Teamsters' President Frank Fitzsimmons and three others have agreed to resign as trustees of the union's major pension fund and relinquish union control over its $1.4 billion in assets, the Labor Department and Internal Revenue Service announced yesterday.
The government-negotiated agreement, reached under the gun of threats to haul the trustees into court, calls for transferring control over the fund's vast real estate and other assets to independent investment managers, along with other changes aimed at correcting alleged improprieties.
In return, the IRS will restore the fund's tax exemption, which has been extended only on a temporary basis since it was revoked last June, according to the Labor-IRS statement.
The agreement culminates an 18-month government probe into charges of mismanagement, corruption and ties to organized crime on the part of the Teasmters' Chicago-based Central States, Southeast and Southwest Area Pension Fund, which provides retirement coverage for about 450,000 trucking employees in 33 states and is one of the nation's largest private pension funds.
The pact resulted from a get-tough stance by the Carter administration, particularly Labor Secretary Ray Marshall, who assumed personal command of the probe shortly after he took office in January amid rising congressional complaints about the pace of the inquiry under the Ford administration. A hearing on the investigation is scheduled today by the House Ways and Means Oversight Subcommittee.
Subcommittee Chairman J. J. Pickle (D-Tex.) was quoted by the Associated Press as saying the resignations were "very definitely a step in the right direction" but adding, "I personally will be interested in knowing who will be the new trustees and where is the control."
Marshall, who threatened to go to court to force the ouster of Fitzsimmons and the other three trustees if they didn't step down voluntarily, said litigation now appears unnecessary but did not rule it out if there is foot-dragging in carrying out the agreement.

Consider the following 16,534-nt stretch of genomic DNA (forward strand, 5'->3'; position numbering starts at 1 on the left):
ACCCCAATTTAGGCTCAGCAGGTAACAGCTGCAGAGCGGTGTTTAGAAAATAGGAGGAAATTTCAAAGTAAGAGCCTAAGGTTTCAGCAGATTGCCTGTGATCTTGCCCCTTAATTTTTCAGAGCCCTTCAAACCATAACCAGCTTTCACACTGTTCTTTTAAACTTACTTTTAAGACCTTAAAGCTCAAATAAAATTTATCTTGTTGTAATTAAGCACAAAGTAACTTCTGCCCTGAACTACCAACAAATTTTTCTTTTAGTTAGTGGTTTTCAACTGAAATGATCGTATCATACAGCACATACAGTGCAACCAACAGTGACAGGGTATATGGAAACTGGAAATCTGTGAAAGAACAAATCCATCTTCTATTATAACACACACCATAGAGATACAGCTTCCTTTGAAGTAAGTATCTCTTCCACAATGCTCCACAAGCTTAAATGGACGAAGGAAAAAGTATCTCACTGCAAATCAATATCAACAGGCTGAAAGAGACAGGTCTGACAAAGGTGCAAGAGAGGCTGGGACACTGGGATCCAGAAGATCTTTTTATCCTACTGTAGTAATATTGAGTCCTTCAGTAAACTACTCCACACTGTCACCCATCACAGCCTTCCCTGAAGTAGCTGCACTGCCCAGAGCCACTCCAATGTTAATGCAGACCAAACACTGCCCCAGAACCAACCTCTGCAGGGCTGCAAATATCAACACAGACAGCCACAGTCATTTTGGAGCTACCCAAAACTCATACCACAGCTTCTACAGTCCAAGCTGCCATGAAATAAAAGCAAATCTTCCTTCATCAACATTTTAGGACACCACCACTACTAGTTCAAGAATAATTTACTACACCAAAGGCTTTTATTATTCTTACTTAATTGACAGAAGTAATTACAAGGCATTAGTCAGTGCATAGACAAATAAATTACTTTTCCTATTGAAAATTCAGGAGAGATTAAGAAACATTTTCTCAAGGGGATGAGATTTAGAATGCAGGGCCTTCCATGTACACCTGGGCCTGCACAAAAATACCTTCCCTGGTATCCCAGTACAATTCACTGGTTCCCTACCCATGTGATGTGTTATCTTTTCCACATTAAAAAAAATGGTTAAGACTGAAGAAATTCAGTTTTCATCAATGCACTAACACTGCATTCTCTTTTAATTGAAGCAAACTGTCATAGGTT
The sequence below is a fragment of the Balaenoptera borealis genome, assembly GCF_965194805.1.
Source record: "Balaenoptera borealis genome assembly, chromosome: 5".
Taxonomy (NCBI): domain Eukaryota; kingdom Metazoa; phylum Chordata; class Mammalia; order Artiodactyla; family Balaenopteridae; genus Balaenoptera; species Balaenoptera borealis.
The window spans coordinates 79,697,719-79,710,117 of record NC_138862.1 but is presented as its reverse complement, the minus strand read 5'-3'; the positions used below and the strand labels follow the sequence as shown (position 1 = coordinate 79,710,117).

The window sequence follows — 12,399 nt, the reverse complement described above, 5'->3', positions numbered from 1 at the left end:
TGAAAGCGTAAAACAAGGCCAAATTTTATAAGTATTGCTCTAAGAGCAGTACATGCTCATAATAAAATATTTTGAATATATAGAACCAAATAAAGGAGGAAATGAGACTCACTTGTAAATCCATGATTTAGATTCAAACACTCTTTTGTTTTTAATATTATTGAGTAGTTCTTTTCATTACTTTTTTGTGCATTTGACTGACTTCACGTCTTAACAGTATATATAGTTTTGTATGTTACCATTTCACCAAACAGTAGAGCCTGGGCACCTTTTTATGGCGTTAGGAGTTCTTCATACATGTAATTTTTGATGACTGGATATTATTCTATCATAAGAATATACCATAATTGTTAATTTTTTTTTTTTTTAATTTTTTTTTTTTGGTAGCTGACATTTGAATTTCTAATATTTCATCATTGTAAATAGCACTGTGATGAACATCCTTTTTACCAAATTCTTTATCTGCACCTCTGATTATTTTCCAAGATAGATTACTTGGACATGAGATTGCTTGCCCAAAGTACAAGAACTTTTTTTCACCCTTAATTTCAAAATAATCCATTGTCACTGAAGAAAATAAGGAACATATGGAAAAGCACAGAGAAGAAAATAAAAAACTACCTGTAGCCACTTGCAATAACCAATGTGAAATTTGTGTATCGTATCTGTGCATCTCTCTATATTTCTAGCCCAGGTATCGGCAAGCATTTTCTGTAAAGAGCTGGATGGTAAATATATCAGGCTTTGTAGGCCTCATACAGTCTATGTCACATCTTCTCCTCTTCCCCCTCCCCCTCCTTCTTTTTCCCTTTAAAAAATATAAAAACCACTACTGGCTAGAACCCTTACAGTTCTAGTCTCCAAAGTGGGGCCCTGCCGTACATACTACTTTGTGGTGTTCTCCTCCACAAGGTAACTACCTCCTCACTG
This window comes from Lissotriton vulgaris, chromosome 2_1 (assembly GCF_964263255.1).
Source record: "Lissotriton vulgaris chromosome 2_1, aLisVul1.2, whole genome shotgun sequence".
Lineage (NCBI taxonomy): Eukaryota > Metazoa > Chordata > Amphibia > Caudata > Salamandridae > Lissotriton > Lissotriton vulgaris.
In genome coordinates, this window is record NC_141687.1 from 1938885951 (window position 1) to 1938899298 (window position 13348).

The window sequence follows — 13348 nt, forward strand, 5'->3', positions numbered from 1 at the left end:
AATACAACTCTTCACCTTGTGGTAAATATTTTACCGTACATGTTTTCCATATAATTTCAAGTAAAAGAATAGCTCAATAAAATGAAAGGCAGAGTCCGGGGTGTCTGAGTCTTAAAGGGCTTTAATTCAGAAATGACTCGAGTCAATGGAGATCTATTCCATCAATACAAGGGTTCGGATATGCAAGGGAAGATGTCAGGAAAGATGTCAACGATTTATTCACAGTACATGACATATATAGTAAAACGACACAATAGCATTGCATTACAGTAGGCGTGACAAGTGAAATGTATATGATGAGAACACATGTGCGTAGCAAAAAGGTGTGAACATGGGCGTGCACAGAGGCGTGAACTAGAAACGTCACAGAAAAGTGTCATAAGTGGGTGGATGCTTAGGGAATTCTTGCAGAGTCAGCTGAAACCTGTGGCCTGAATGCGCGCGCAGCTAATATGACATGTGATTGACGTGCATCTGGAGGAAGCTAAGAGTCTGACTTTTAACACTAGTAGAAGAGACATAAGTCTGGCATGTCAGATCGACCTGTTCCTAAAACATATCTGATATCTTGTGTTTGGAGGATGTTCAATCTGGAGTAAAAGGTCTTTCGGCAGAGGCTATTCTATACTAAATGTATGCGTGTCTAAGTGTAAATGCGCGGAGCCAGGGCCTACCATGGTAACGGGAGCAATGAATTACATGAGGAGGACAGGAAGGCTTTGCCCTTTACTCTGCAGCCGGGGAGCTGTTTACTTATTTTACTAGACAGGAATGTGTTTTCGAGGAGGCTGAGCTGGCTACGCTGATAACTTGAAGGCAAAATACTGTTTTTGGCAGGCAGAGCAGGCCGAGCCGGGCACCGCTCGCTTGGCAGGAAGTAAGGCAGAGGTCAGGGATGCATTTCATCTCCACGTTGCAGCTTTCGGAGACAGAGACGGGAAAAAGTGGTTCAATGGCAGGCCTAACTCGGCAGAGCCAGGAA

"It now appears possible that we can avoid litigation," said Marshall in a separate statement heralding the agreement, "assuming that the fund trustees make good progress in following up on their commitments."
Legal action against any individuals suspected of mishandling funds will proceed, however, government attorneys said.
In what is apparently a face-saving gesture toward Fitzsimmons and his colleagues, the pact does not call for them to leave office until after the procedures for transferring control over the assets have been set in motion and the fund's tax exemption has been restored.
But it envisions speedy action. "The government contemplates that this (the prerequisites for resignation) will occur not later than April 30, 1977," the joint statement said.
Resigning as pension trustees along with Fitzsimmons will be another union representative, Teamsters Vice President Roy L. Williams, and two management representatives, John F. Spickerman Sr. and A. G. Massa - the only four trustees left after the fund removed 12 of its 16 trustees under government pressure last October.
It will be up to the fund to decide whether to replace the four or leave the positions vacant, according to a Labor Department lawyer.
When Marshall first demanded the resignations last month, the trustees balked, offering instead to transfer control of the fund's assets to outside sources. But Marshall continued to insist on clearing the deck of all hold-over trustees, announcing that "remedial action" - meaning court action - would be taken.
The cumulative trustee concessions, including forfeiture of control over the funds's assets, is the most far-reaching action taken in implementing the 1976 Employee Retirement Income Security Act, which the Labor Department administers, according to government attorneys.
Under the pact, hammered out in Washington over the weekend by the trustees in consultation with government lawyers, the trustees will choose the investment managers from among mortgage banking firms and banks of "recognized national stature," subject to veto to of their choice by the Labor Department.
The managers will recommend investment objectives for the fund in addition to assuming "responsibility for complete control of the fund's portfolio," more than two-thirds of which is in real estate, including Las Vegas casinos cemeteries, hospitals, union halls and other properties.
If the trustees do not reach "agreement in principle" on a choice acceptable to the department by April 10, an "interim committee" will be designated jointly by the fund and the department to expedite the process.
The fund also agreed to an independent review of loans and related transactions dating back to 1965, annual publication of a full financial statement, computerized record-keeping, establishment to the trustees and other procedures aimed at complying with federal laws, according to the Labor-IRS statement.
The tax exemption will be granted retroactive to Jan. 1, 1976, although negotiate over the status of the exemption from 1965 to 1976.